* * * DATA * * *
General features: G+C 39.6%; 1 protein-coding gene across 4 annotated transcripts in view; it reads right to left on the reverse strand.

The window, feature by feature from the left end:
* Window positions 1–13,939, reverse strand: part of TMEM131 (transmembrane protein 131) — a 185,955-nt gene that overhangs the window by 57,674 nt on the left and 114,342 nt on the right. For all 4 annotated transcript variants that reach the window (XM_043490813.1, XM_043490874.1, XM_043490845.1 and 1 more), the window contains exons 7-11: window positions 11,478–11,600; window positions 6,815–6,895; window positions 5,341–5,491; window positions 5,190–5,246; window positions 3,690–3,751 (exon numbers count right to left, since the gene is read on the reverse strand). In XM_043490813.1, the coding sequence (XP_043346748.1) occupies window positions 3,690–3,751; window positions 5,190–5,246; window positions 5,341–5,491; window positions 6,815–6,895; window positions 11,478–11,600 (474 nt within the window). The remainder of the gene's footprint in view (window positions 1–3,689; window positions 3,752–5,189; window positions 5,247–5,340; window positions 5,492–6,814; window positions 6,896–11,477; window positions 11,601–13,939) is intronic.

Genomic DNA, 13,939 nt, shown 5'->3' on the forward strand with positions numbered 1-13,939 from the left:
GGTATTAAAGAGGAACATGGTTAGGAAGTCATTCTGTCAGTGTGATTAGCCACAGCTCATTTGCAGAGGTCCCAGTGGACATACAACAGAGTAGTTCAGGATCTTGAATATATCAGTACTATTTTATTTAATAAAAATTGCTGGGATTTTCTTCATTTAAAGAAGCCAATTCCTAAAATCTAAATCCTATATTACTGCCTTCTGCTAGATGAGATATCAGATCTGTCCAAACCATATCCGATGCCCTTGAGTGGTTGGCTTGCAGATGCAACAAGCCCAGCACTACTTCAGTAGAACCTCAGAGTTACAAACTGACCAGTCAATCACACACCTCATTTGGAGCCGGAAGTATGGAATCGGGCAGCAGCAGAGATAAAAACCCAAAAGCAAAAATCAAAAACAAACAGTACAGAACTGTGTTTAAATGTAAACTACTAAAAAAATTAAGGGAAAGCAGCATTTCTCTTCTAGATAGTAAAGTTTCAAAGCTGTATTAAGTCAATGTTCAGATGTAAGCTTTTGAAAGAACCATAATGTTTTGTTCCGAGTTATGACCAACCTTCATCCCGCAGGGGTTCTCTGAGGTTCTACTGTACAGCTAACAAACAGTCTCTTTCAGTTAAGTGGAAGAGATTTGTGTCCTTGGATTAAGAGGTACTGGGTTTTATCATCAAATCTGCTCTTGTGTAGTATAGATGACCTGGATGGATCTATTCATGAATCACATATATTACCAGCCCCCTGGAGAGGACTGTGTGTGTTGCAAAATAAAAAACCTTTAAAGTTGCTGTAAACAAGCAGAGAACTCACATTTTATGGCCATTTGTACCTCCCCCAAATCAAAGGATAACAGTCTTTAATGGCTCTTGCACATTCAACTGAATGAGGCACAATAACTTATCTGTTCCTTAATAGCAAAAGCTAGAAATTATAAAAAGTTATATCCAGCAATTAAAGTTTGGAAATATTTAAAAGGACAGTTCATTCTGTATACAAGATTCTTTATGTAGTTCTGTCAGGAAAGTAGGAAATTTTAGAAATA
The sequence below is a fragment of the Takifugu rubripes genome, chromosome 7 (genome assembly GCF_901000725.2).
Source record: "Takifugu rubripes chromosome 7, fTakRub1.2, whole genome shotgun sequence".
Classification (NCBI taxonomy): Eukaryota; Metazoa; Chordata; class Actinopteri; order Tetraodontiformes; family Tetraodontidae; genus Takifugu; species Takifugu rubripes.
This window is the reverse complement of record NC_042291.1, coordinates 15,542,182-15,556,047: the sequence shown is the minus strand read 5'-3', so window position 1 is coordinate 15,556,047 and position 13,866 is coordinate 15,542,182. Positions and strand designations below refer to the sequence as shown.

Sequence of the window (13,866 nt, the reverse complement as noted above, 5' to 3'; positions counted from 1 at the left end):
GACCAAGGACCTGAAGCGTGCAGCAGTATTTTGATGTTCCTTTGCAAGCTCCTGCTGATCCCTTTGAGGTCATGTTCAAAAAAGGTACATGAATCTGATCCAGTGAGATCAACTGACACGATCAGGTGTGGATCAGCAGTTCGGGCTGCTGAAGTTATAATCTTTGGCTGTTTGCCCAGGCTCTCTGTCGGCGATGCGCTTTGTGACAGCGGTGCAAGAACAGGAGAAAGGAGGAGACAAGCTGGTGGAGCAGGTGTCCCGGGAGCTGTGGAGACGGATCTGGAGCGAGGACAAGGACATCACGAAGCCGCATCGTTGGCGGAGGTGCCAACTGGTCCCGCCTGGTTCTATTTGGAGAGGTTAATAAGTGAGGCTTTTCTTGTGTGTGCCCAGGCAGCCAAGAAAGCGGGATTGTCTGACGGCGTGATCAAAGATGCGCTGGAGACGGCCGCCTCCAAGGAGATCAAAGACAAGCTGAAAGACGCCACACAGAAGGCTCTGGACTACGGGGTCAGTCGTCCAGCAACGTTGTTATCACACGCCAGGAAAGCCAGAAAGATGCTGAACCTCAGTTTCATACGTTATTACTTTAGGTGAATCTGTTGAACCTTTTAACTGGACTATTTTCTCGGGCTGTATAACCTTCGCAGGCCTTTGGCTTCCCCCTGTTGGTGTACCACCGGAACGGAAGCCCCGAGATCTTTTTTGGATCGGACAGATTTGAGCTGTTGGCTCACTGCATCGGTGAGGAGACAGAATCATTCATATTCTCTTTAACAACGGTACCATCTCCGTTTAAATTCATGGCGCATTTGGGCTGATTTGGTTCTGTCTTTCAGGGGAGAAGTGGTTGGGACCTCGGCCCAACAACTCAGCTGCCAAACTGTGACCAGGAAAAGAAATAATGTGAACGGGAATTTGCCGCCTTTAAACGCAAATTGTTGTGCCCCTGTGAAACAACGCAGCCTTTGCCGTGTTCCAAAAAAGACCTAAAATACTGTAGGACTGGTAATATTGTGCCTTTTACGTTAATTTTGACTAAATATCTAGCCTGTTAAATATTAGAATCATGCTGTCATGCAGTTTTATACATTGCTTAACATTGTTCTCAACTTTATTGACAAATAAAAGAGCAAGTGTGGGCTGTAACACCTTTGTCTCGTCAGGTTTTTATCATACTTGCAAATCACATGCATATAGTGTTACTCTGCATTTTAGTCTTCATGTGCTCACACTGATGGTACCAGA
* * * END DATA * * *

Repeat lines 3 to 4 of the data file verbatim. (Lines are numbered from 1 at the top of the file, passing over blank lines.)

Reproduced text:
* Window positions 1–13,939, reverse strand: part of TMEM131 (transmembrane protein 131) — a 185,955-nt gene that overhangs the window by 57,674 nt on the left and 114,342 nt on the right. For all 4 annotated transcript variants that reach the window (XM_043490813.1, XM_043490874.1, XM_043490845.1 and 1 more), the window contains exons 7-11: window positions 11,478–11,600; window positions 6,815–6,895; window positions 5,341–5,491; window positions 5,190–5,246; window positions 3,690–3,751 (exon numbers count right to left, since the gene is read on the reverse strand). In XM_043490813.1, the coding sequence (XP_043346748.1) occupies window positions 3,690–3,751; window positions 5,190–5,246; window positions 5,341–5,491; window positions 6,815–6,895; window positions 11,478–11,600 (474 nt within the window). The remainder of the gene's footprint in view (window positions 1–3,689; window positions 3,752–5,189; window positions 5,247–5,340; window positions 5,492–6,814; window positions 6,896–11,477; window positions 11,601–13,939) is intronic.

Genomic DNA, 13,939 nt, shown 5'->3' on the forward strand with positions numbered 1-13,939 from the left: